Now people constantly make a mistake by defining faith as one or the other, as opposed to both. Some people will say things like this. “Well, Christianity is a person, not a proposition.” Or maybe they’ll say it this way, “Christianity is not a person, not a doctrine.” Paul would respond, “Wrong. It’s both, it’s both.” Faith, which merely believes in ideas but does not have personal trust is not the saving faith which Paul is speaking about. But faith which says it is personal trust, but does not embrace the truths, the doctrines, the words of God is also not saving faith. Saving faith has both. Receipt of God’s word, belief of God’s word as well as a personal trust in God, and especially His Son, Jesus Christ.

In verse 23, we meet two other terms that are not terms that we use in very technical ways and regular conversation. The term sinned which we do use frequently, the words fall short which is not a term, in its technical sense, that we often use. To sin, our Shorter Catechism reminds us, means to break God’s law by omission or commission. The Catechism says it much more eloquently, doesn’t it? Sin is any want of conformity unto omission or transgression of commission the law of God. Now the Catechism is just ripping off John, because John, in I John says, “sin is lawlessness.” And so the Catechism is just recognizing that there are two ways you can be lawless. You can fail to do what God tells you to do, or you can do that which God tells you not to do. You can omit to do its commands or you can commit a transgression against those commands. And in this passage Paul is using the term sin in that way. To sin is to break God’s law by omission or commission, and thus fail the purpose of our creation. That’s the effect of that phrase. Fall short. All have sinned. All have broken God’s law and fallen short. We have failed the purpose for which we were created. We’ve missed the point. What’s the point? To glorify God. To live for God. To live for His glory. That’s the point, but that’s not all sin is.

Because sin is also the rupture of a relationship. In this case it’s the rupture of the relationship that God created us for. He created us to be in everlasting companionship with Him, to be friends if I can put it that boldly. And sin is our rupturing of that relationship which God intended for us. And thus, when we sin we not only fail to glorify God, but we also fail to participate in the greatest blessing of life for which God made us companionship with Him which results in what? Enjoying God. To sin, then, is to fail to both glorify and to enjoy God, and thus it is to fail the purpose for which we were created.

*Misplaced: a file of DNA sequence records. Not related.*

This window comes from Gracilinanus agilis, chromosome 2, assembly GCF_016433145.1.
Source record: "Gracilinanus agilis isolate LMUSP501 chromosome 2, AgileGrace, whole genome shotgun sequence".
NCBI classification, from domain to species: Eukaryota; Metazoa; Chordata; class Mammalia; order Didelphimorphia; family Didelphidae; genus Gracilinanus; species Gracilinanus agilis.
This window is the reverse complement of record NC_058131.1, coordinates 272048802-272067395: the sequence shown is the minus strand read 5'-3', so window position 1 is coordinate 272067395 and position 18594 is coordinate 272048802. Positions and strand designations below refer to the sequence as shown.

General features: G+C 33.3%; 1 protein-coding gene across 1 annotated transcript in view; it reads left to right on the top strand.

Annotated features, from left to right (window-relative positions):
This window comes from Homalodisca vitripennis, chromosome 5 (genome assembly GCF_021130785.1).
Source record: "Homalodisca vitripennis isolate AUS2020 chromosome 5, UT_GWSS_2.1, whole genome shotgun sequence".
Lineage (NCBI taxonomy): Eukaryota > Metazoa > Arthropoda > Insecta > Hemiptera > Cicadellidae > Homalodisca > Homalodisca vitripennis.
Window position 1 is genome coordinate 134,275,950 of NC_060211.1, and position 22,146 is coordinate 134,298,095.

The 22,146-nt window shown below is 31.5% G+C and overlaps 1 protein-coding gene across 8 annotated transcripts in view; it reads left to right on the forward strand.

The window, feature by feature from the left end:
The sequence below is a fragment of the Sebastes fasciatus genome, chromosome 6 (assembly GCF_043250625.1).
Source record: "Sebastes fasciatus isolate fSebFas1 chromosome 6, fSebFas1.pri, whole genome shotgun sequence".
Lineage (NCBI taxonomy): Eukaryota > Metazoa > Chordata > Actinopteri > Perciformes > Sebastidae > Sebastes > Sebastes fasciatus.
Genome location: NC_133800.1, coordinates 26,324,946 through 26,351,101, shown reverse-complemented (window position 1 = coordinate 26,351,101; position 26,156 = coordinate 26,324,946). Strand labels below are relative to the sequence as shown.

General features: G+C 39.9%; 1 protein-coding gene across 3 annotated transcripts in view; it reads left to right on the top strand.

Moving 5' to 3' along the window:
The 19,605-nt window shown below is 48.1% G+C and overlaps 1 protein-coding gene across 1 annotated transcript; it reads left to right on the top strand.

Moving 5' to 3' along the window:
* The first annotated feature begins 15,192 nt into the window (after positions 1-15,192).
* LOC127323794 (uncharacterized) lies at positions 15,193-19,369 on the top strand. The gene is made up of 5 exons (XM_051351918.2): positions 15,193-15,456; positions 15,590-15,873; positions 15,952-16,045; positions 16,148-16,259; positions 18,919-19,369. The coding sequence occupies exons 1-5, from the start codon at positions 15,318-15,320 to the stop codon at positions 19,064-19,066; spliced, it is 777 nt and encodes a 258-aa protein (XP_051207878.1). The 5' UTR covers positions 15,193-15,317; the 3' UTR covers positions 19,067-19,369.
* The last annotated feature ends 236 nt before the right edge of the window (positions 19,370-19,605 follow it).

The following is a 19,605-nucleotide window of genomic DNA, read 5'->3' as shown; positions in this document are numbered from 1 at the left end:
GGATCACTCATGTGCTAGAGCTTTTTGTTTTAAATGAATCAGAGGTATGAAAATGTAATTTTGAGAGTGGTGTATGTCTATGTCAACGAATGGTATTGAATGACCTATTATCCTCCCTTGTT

What is the glory of God? That is a harder question than you might think. The short answer is that the glory of God is God Himself, because God is inherently worthy of praise. Notice how the Psalmist says it: “Give unto the Lord.” He says to you, “Give unto the Lord the glory which is due His name.” His name inherently is worth being praised. He is glorious in and of Himself. His essential worthiness to be praised is His glory. His weightiness, His fullness, His due, that is His glory. Ezekiel describes God’s glory in Ezekiel, chapter 1. The Rabbis later would not allow young men under the age of thirty even to read the description, so awesome and mysterious is the glory of God.

What then, in verse 24, is grace? That’s a term we throw around all the time. Sometimes we hear it explained in an acrostic that John Stott or maybe someone before him came up with. You’ve heard it, g-r-a-c-e. God’s riches at Christ’s expense. That’s a good explanation of grace, and one could do much with that. But I want to be a little more specific than that. Oftentimes we say grace is 'unmerited favor.' That’s true, but you know you can show someone favor that they didn’t earn without their necessarily being a breach in your relationship with them. You can give a child a free gift where there is not necessarily a terrible breach in the relationship. Grace is the bestowal of favor, even in the face of a breach of relationship. So we need a more specific definition for it.

What is grace? Grace is God’s free favor bestowed on those who deserve His condemnation at the cost of His Son. God’s free favor bestowed on those who deserve His condemnation at the cost of His Son. That is grace. Notice it is free favor. There’s nothing in us or about us that prompts that favor. God just loves us. It’s bestowed on those who are not merely victims of sin, but on those who are perpetrators of sin. And it’s done so not by God sweeping that sin under the carpet, but at the cost of His own son. As Derek Thomas described for us a couple of years ago, the gospel is not that God forgives. The gospel is that God forgives at the cost of His Son. And those two things are very different. You leave out the cost of the Son, you don’t have the gospel. You don’t understand grace. Mercy in the Bible is God’s favor shown to us in our capacity as victims. We are all hurt by sin in this fallen world, but grace in the Bible is God’s favor shown towards us, even as we are considered as rebels against Him and His will. And so he overwhelms our sin and draws us into His favor and into His kingdom. Now, let’s look at those three great words that I want you to concentrate on in these passages.